For Walter Thomas III, the youngest of four siblings from Indianapolis, Indiana, auto racing is in his blood. It’s a generational thing going back to his grandfather, and his father, who were both race car drivers.
“I fell in love with the sport at a very young age. Some of my very first memories of life were of being at the race track with my father back when he used to race,” recalls Thomas, a freshman at Winston-Salem State University. “As time went on, my dad noticed that I had taken a liking to the sport and decided to give me a shot.”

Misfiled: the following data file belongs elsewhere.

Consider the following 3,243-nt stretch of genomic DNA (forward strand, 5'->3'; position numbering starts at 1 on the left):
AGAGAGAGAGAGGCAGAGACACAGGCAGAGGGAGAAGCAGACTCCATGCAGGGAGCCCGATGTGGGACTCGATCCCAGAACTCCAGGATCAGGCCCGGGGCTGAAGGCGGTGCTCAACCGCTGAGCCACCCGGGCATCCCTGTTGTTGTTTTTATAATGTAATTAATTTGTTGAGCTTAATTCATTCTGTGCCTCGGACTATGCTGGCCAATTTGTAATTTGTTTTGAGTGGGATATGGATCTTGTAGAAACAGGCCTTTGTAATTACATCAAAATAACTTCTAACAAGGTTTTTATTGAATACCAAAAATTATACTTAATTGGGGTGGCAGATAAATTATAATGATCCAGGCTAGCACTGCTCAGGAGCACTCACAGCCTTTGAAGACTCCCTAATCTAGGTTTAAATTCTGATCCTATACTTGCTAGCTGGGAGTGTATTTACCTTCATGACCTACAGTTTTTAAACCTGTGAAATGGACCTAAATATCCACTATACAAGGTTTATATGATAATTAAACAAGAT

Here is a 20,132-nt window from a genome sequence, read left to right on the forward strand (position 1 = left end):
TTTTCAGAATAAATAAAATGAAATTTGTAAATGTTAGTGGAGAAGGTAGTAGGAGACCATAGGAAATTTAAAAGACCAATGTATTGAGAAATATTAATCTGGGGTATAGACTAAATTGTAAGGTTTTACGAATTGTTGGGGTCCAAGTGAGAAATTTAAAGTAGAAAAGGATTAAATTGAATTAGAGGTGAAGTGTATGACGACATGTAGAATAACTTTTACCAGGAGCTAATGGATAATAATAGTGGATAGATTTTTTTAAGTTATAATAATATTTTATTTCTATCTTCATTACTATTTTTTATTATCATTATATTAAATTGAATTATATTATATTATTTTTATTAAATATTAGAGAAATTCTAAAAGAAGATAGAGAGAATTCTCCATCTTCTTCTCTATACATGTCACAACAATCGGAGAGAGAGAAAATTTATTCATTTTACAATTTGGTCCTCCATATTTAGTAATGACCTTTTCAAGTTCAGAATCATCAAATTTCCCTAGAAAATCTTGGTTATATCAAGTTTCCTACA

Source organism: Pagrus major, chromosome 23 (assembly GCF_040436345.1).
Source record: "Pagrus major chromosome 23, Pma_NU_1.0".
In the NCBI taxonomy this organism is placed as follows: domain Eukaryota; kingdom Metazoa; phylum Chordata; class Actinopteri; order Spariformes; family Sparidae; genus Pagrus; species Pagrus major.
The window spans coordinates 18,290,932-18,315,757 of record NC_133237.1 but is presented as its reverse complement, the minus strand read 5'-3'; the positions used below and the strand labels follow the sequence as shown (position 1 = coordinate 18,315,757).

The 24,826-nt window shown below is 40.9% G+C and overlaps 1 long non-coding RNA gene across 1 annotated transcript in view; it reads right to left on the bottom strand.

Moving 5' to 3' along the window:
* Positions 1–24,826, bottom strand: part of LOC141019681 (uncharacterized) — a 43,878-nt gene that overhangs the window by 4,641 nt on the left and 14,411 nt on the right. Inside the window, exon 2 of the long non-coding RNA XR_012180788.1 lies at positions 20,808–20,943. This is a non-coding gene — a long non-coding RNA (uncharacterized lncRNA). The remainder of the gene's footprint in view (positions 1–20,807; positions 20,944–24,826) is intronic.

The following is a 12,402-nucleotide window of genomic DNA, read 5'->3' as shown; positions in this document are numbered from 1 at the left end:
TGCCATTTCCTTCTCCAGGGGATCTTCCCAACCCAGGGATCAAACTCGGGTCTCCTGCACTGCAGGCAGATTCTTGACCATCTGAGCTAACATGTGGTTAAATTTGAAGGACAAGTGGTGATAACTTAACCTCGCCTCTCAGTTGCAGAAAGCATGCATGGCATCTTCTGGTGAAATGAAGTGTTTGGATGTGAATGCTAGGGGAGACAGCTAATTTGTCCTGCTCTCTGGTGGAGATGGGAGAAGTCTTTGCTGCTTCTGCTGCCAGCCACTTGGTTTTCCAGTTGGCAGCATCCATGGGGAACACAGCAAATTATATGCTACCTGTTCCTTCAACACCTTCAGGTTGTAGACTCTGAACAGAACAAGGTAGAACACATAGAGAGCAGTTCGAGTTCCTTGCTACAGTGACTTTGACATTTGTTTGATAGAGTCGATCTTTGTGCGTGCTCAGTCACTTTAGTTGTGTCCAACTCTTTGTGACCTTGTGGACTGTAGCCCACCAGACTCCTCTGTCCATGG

Thomas’ first taste of racing was at the age of 4, behind the wheel of a quarter midget, a developmental race car for children. He advanced from racing quarter midgets to junior dragsters (a scaled-down version of a top fuel dragster, which can reach speeds of up to 85 mph), and from junior dragsters to bandoleros (a type of entry-level racing in the United States and Canada, where cars can reach in excess of 50 mph, but do not accelerate very quickly. Cars are built like miniature stock cars, with a tube frame and sheet metal cage).